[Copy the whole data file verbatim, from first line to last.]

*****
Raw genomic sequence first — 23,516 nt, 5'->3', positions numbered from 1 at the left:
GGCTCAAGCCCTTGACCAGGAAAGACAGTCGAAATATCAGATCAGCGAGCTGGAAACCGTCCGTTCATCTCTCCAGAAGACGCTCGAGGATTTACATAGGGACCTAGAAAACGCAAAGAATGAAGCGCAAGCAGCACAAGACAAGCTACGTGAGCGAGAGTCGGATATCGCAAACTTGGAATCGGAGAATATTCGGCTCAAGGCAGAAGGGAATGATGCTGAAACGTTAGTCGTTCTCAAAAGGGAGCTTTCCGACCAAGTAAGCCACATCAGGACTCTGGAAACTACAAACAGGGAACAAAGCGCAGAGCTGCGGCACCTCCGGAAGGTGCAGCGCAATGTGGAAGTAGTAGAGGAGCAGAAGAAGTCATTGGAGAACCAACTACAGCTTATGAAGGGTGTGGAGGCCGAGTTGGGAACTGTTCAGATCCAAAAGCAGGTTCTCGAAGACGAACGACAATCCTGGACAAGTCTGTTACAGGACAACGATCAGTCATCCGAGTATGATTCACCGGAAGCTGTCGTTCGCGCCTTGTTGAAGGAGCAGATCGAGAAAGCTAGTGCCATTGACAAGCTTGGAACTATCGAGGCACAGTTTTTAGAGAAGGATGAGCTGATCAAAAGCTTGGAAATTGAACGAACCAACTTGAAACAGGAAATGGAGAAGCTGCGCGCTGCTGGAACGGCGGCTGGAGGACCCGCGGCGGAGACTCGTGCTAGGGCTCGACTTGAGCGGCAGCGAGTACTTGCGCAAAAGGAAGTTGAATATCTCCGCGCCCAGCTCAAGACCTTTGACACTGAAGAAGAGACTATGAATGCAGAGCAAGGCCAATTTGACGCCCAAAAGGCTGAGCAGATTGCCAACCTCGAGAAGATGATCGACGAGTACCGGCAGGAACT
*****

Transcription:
Raw genomic sequence first — 23,516 nt, 5'->3', positions numbered from 1 at the left:
GGCTCAAGCCCTTGACCAGGAAAGACAGTCGAAATATCAGATCAGCGAGCTGGAAACCGTCCGTTCATCTCTCCAGAAGACGCTCGAGGATTTACATAGGGACCTAGAAAACGCAAAGAATGAAGCGCAAGCAGCACAAGACAAGCTACGTGAGCGAGAGTCGGATATCGCAAACTTGGAATCGGAGAATATTCGGCTCAAGGCAGAAGGGAATGATGCTGAAACGTTAGTCGTTCTCAAAAGGGAGCTTTCCGACCAAGTAAGCCACATCAGGACTCTGGAAACTACAAACAGGGAACAAAGCGCAGAGCTGCGGCACCTCCGGAAGGTGCAGCGCAATGTGGAAGTAGTAGAGGAGCAGAAGAAGTCATTGGAGAACCAACTACAGCTTATGAAGGGTGTGGAGGCCGAGTTGGGAACTGTTCAGATCCAAAAGCAGGTTCTCGAAGACGAACGACAATCCTGGACAAGTCTGTTACAGGACAACGATCAGTCATCCGAGTATGATTCACCGGAAGCTGTCGTTCGCGCCTTGTTGAAGGAGCAGATCGAGAAAGCTAGTGCCATTGACAAGCTTGGAACTATCGAGGCACAGTTTTTAGAGAAGGATGAGCTGATCAAAAGCTTGGAAATTGAACGAACCAACTTGAAACAGGAAATGGAGAAGCTGCGCGCTGCTGGAACGGCGGCTGGAGGACCCGCGGCGGAGACTCGTGCTAGGGCTCGACTTGAGCGGCAGCGAGTACTTGCGCAAAAGGAAGTTGAATATCTCCGCGCCCAGCTCAAGACCTTTGACACTGAAGAAGAGACTATGAATGCAGAGCAAGGCCAATTTGACGCCCAAAAGGCTGAGCAGATTGCCAACCTCGAGAAGATGATCGACGAGTACCGGCAGGAACT